Votes will be counted today in a statewide election on whether the new Missouri Home Care Union should be created. The union would provide representation for workers who help people with daily activities such as bathing, dressing and cooking.
The schools will make a variety of service providers available through the school, creating community hubs for families and individuals.
After Gov. Jay Nixon's call for a $60 million cut in state government spending, the Missouri Department of Public safety is considering making cuts to the Missouri State Water Patrol.
Missouri Department of Higher Education employees have noted that campuses need an infusion of money to meet their building needs, and Gov. Jay Nixon has encouraged lawmakers to consider a state bonding proposal.
Offering rebates to customers that lower their electricity use during periods of peak usage could improve air quality and save AmerenUE money, officials said.
Rep. Roy Blunt has emerged as the Republican leader of the Missouri Senate race and is now focusing on building support across the state.
Charles Papenfus was arrested June 27 on suspicion of threatening a firm selling extended car warranties after receiving a mailing regarding a factory warranty on his son's car.
Gov. Jay Nixon announced two new appointments to the state Board of Mediation. Peggy Cochran and Emily Martin were announced as the new members of the board on Monday.
Federal stimulus funds are to be disbursed throughout the country to promote a program to train workers in health care and other high-growth industries. Tuesday was the first day facilities could begin applying for the money.
The lawsuit against the city and the city manager says Jordan Griffin and Colleen Low, two city budget analysts, lost their jobs because of reverse discrimination and retaliation. They said they were let go while less experienced, minority employees were retained.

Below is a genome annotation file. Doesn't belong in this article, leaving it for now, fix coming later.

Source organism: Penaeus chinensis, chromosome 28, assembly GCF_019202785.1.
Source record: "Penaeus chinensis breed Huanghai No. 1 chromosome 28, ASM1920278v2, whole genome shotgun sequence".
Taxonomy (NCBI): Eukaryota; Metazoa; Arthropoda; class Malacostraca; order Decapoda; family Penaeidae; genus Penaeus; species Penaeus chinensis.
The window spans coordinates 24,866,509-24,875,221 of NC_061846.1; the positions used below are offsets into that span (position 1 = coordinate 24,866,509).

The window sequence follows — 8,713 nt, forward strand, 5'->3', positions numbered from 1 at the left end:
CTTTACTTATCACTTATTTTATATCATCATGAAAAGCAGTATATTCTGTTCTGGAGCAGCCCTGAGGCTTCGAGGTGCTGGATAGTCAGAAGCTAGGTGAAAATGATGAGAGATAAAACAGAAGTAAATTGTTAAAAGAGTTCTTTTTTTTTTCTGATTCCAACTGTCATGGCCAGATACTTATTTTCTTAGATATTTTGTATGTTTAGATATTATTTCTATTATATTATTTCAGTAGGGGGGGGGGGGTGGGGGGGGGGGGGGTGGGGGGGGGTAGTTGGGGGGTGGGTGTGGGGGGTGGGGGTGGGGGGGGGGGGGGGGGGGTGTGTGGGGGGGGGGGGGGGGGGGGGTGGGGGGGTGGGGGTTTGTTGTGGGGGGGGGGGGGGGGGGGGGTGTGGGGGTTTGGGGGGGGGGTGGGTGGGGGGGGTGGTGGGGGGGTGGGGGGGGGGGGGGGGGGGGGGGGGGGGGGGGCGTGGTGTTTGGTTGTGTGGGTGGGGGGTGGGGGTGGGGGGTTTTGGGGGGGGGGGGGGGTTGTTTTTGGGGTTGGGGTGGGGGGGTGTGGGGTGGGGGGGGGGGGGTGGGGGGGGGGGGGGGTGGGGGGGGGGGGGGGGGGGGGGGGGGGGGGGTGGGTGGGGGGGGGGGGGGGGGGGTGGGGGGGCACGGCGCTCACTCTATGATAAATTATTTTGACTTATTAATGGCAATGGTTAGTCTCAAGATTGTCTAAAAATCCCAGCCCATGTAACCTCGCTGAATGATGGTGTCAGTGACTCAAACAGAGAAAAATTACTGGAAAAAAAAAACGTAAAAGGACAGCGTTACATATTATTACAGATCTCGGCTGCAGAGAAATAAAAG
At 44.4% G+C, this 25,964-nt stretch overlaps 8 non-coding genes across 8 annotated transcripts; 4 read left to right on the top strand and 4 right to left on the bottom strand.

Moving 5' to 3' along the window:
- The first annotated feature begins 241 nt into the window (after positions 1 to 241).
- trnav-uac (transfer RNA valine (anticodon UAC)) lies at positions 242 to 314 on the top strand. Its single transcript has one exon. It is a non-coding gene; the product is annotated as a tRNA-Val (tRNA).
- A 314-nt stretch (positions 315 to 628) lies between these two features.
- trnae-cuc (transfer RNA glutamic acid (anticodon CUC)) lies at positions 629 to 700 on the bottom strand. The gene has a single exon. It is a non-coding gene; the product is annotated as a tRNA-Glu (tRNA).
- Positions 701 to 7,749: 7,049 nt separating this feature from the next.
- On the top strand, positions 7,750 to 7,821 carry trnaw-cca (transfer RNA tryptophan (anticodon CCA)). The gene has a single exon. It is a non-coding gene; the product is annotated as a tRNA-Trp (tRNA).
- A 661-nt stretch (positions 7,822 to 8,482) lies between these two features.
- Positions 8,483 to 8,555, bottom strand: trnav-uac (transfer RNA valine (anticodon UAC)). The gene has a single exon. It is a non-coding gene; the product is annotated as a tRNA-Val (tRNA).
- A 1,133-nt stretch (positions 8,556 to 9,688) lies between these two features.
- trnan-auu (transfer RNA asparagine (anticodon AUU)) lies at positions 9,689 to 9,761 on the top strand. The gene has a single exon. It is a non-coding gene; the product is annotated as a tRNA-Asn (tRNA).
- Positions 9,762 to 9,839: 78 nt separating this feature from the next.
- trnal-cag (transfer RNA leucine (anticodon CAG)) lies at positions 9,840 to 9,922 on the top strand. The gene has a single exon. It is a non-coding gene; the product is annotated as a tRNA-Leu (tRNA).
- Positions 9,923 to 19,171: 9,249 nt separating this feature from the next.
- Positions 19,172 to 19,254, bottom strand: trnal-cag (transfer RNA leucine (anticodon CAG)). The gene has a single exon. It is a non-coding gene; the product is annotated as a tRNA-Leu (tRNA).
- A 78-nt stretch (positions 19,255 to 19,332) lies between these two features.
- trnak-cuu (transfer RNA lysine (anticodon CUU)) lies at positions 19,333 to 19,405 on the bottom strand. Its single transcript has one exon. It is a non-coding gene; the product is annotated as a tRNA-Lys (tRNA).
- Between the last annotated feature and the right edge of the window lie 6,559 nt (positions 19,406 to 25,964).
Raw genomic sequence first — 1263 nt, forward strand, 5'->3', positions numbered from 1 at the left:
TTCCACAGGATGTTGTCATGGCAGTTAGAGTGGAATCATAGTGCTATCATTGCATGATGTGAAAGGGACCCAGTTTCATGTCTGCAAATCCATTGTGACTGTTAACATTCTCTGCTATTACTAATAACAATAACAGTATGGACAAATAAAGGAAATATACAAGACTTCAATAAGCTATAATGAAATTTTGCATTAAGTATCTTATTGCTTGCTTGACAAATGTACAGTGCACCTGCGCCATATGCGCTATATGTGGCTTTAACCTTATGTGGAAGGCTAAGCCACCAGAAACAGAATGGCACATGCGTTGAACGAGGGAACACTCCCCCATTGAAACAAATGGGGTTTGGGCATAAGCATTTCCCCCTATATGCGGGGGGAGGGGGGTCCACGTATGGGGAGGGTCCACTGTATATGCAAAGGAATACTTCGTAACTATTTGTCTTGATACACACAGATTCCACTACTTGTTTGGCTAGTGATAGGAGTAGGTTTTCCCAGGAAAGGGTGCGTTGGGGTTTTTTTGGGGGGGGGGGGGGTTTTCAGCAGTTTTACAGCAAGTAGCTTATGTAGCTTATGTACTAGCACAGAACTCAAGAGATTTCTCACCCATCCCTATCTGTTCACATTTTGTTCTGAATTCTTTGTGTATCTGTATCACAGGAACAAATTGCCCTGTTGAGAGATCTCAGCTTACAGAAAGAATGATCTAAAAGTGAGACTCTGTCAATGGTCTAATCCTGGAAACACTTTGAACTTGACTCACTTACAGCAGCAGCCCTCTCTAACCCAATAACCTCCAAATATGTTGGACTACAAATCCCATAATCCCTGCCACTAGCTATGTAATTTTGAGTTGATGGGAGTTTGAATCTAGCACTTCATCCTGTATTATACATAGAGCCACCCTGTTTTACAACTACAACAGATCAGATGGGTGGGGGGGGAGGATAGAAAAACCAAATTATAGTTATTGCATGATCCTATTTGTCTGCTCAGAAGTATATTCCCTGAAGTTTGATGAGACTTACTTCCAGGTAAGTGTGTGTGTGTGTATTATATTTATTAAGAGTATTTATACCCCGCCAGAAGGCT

Scott Eckersley, who received a $500,000 settlement from the state in June, finally dismissed his lawsuit after waiting in vain for a state apology letter.
A 19-year-old burglary suspect who was shot by one of three Florissant officers after showing officers a weapon has died at a hospital during surgery. The officer who shot the suspect had 22 years of experience and is now on administrative leave.
City Utilities initiated stricter policies after a state audit, contributing to 9,198 utility shutoffs from March 2008 to April 2009.
Residents of Washington, Mo., should boil water vigorously for at least three minutes before drinking it or brushing their teeth and should throw out ice in their freezers, said Jim Briggs, city administrator.
Washington University scientists continue to analyze rocks from the Apollo 11 mission in 1969 in hopes of finding clues that lend insight into how life began on Earth.
The committee, which will draft regulations for insurance coverage of autism, was formed after autism legislation failed to come up for a House vote during the 2009 session.
Public Works Department officials said they expect to activate the two new cameras by July 31 but have no additional plans to expand the program.
Fifty-seven of the Missouri retirement system's staffers had been expecting to receive bonuses on June 29, but state budget cuts have led to $162,258 in payments being put on hold.
The use of chemicals could contaminate the High Plains Aquifer. About 2 million people depend on it as a source of drinking water.
Federal prosecutors say Cathy M. Gieseker operated a $27 million Ponzi scheme as an owner of a Missouri trucking company and grain elevator. Gieseker is the company's only employee.